Fuji X100s Sharpness



The first image is a crop from the full frame. Click the images to see much larger and more detailed versions.

Fuji X100s Sharpness

I have had this camera for more than a year now and I had good results last year shooting comedians for the Edinburgh Fringe Festival.

But I have also had mixed results, and a few weeks ago I met someone who also shoots a Fuji X100s.

He asked me what I thought of the image sharpness and I said that there was a strange kind of behaviour in some images that I could only describe as almost double imaging that gave shots a plastic look.

He said he found the same, and we shook our heads at how we had managed to buy highly-recommended cameras that sometimes gave so-so results.

Then about a week ago I noticed a strange thing happening when I opened images in Photoshop Camera Raw. The image would look blurry, as though it had not rendered properly. And then it would just ‘develop’ and turn into lovely, sharp, detailed, rich, rounded, luxurious images.

Did Adobe update Camera Raw to deal with the x-trans sensor in Fuji cameras?

The Piper

I spoke to the piper and in the course of our conversation he explained that the reed is a single reed just like in a clarinet. I mentioned that I had read Larry Adler saying that he would blow out the reed on his harmonicas after just one full evening’s performance and had to throw them away.

The piper (I forget his name – apologies to him) said he had had this reed for two years.

Having never seen a piper in Edinburgh wearing a red jacket, he explained that it was a military jacket and had cost him £500.00 and that he used to collect funds for a hospice and the jacket brought in the crowds – that and his playing. He had terrific staying power when he played, with notes and sequences that just went on and on. He said he had been piping for 45 years and was thankful his lungs had held out.

He said he used a soft reed which made it easier to play and that professional contestants and pipers in military bands used a hard reed to get more volume.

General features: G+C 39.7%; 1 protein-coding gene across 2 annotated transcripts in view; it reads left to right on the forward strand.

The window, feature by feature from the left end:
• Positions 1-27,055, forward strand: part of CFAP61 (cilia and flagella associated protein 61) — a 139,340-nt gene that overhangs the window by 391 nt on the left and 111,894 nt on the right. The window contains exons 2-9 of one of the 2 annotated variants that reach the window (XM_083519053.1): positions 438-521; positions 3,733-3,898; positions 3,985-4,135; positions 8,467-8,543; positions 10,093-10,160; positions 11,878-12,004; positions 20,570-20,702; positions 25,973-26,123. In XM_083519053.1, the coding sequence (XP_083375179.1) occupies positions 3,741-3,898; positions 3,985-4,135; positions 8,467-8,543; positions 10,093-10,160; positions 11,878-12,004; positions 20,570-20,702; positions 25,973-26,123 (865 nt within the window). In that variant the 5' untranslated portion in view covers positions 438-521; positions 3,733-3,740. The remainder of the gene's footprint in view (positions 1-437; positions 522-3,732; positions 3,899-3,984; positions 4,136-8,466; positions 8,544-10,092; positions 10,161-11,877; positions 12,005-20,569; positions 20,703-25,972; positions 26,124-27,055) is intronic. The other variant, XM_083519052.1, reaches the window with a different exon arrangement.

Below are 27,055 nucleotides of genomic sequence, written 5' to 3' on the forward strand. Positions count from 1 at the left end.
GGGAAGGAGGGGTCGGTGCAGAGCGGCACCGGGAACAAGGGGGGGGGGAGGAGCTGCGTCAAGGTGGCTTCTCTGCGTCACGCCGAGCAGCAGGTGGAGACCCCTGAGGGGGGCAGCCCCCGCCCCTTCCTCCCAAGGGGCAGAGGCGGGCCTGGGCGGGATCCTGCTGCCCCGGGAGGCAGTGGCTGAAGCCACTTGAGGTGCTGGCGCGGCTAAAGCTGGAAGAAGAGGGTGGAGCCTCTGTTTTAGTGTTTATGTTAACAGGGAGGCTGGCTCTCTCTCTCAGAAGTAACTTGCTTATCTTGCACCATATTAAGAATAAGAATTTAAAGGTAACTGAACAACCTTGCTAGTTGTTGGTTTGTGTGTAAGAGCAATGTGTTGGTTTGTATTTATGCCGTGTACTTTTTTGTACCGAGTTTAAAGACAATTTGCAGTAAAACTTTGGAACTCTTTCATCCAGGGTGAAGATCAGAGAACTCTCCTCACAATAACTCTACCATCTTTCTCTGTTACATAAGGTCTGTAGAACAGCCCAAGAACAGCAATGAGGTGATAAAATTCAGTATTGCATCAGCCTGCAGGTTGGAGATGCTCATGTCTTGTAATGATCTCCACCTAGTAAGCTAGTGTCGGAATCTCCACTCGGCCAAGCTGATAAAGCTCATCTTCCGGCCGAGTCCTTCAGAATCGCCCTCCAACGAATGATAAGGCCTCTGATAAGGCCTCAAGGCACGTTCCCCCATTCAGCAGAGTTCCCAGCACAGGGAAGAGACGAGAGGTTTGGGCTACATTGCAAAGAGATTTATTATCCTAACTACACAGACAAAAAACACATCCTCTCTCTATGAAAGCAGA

Then he pointed to where the reed sits, and I was so surprised. I expected it to be up near his mouth, but it is buried at the far end of the pipe where it meets the bag. Who knew?

Pushing Photoshop Sliders


I used the Nik Vivenza plugin and then Filter > Noise > Reduce Noise with the noise slider pushed all the way across to the max and the details slider at its minimum. After several passes, the images starts to take on a life of its own.

Click the image for a much larger version.

And here’s a closeup showing what I mean about the effect of using the noise reduction tool several times.


Trim Your Prose With These Tools

The Hemingway app nudges and pats your writing into shape with on-screen prompts. I bought the desktop version for the princely sum of $5.00 a while ago. Now it is out with version Two. It’s a free upgrade, which I appreciate.

If you don’t want the desktop version and are happy to use the web version, it’s free.

Have you heard ‘adverbs are nature’s way of telling you you used the wrong verb’?

I recoiled from that when I first heard it. What’s wrong with adverbs? But now I am getting used to looking for stronger verbs.

The Hemingway app homes in on adverbs. So if you are into using them, be prepared to find the ‘offending’ words in your prose highlighted in blue.

Now you have pruned your prose, run it through The Writer’s Diet. I came across this site on the BookBaby blog. It will tell you whether you writing is as tight as you and Hemingway think it is. It has a scale from ‘lean’, through ‘fit & trim’, to ‘needs toning’, to ‘flabby’, and all the way to ‘heart attack’.

The Writer’s Diet also hates when you use too many verbs in a piece of text and it hates an overuse of the words this, that, and there.

As I said, I’ve been using Hemingway for a while, and it has changed my writing style. I use it for pages like ‘Privacy Policy’ and ‘Terms and Conditions’.

They are the kind of pages where the prose can get a bit bogged down and sound too corporate or officious or unfriendly.

And using Hemingway has nudged me gently towards snappier prose. I was worried it would destroy my style or the flow, but it hasn’t.

Then when I have buffed my prose to perfection, I put it into The Writer’s Diet. I remember the first time I ran a piece of my text through its algorithm to see whether it agrees with Hemingway as to how trim my prose is

It wiped the smile off my face and pointed out where all the flab is – too many verbs and too many indefinite pronouns for its taste.

Let me know how you get on with these tools.